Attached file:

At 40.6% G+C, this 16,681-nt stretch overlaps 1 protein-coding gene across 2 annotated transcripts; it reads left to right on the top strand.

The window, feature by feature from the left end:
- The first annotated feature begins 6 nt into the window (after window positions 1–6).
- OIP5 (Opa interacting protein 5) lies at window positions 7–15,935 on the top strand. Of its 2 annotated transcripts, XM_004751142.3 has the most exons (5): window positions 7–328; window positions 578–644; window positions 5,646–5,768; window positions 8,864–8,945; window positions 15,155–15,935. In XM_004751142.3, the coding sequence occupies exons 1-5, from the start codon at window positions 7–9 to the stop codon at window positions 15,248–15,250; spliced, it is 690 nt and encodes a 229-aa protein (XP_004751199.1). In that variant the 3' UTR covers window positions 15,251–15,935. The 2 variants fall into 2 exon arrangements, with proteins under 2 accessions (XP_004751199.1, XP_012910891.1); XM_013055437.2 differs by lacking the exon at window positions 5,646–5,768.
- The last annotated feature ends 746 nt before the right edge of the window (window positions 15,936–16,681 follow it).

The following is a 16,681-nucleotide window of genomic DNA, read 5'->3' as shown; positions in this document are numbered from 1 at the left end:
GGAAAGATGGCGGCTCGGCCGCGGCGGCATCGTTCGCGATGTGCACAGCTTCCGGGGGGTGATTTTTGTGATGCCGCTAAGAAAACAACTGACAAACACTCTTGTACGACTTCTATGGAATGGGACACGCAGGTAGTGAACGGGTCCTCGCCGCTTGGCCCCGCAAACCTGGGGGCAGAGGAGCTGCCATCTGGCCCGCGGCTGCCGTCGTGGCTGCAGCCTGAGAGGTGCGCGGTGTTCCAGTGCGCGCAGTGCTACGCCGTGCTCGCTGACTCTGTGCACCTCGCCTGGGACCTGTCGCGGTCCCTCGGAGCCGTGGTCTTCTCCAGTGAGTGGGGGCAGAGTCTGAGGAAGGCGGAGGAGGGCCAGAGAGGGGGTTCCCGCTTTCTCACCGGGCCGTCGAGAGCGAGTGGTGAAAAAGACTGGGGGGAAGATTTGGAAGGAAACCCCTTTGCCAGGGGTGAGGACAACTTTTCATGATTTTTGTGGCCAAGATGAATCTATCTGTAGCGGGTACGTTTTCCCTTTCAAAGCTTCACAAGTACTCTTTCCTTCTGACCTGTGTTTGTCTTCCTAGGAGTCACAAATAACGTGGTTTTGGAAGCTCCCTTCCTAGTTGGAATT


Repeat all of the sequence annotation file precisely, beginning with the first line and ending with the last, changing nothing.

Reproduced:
At 40.6% G+C, this 16,681-nt stretch overlaps 1 protein-coding gene across 2 annotated transcripts; it reads left to right on the top strand.

The window, feature by feature from the left end:
- The first annotated feature begins 6 nt into the window (after window positions 1–6).
- OIP5 (Opa interacting protein 5) lies at window positions 7–15,935 on the top strand. Of its 2 annotated transcripts, XM_004751142.3 has the most exons (5): window positions 7–328; window positions 578–644; window positions 5,646–5,768; window positions 8,864–8,945; window positions 15,155–15,935. In XM_004751142.3, the coding sequence occupies exons 1-5, from the start codon at window positions 7–9 to the stop codon at window positions 15,248–15,250; spliced, it is 690 nt and encodes a 229-aa protein (XP_004751199.1). In that variant the 3' UTR covers window positions 15,251–15,935. The 2 variants fall into 2 exon arrangements, with proteins under 2 accessions (XP_004751199.1, XP_012910891.1); XM_013055437.2 differs by lacking the exon at window positions 5,646–5,768.
- The last annotated feature ends 746 nt before the right edge of the window (window positions 15,936–16,681 follow it).

The following is a 16,681-nucleotide window of genomic DNA, read 5'->3' as shown; positions in this document are numbered from 1 at the left end:
GGAAAGATGGCGGCTCGGCCGCGGCGGCATCGTTCGCGATGTGCACAGCTTCCGGGGGGTGATTTTTGTGATGCCGCTAAGAAAACAACTGACAAACACTCTTGTACGACTTCTATGGAATGGGACACGCAGGTAGTGAACGGGTCCTCGCCGCTTGGCCCCGCAAACCTGGGGGCAGAGGAGCTGCCATCTGGCCCGCGGCTGCCGTCGTGGCTGCAGCCTGAGAGGTGCGCGGTGTTCCAGTGCGCGCAGTGCTACGCCGTGCTCGCTGACTCTGTGCACCTCGCCTGGGACCTGTCGCGGTCCCTCGGAGCCGTGGTCTTCTCCAGTGAGTGGGGGCAGAGTCTGAGGAAGGCGGAGGAGGGCCAGAGAGGGGGTTCCCGCTTTCTCACCGGGCCGTCGAGAGCGAGTGGTGAAAAAGACTGGGGGGAAGATTTGGAAGGAAACCCCTTTGCCAGGGGTGAGGACAACTTTTCATGATTTTTGTGGCCAAGATGAATCTATCTGTAGCGGGTACGTTTTCCCTTTCAAAGCTTCACAAGTACTCTTTCCTTCTGACCTGTGTTTGTCTTCCTAGGAGTCACAAATAACGTGGTTTTGGAAGCTCCCTTCCTAGTTGGAATT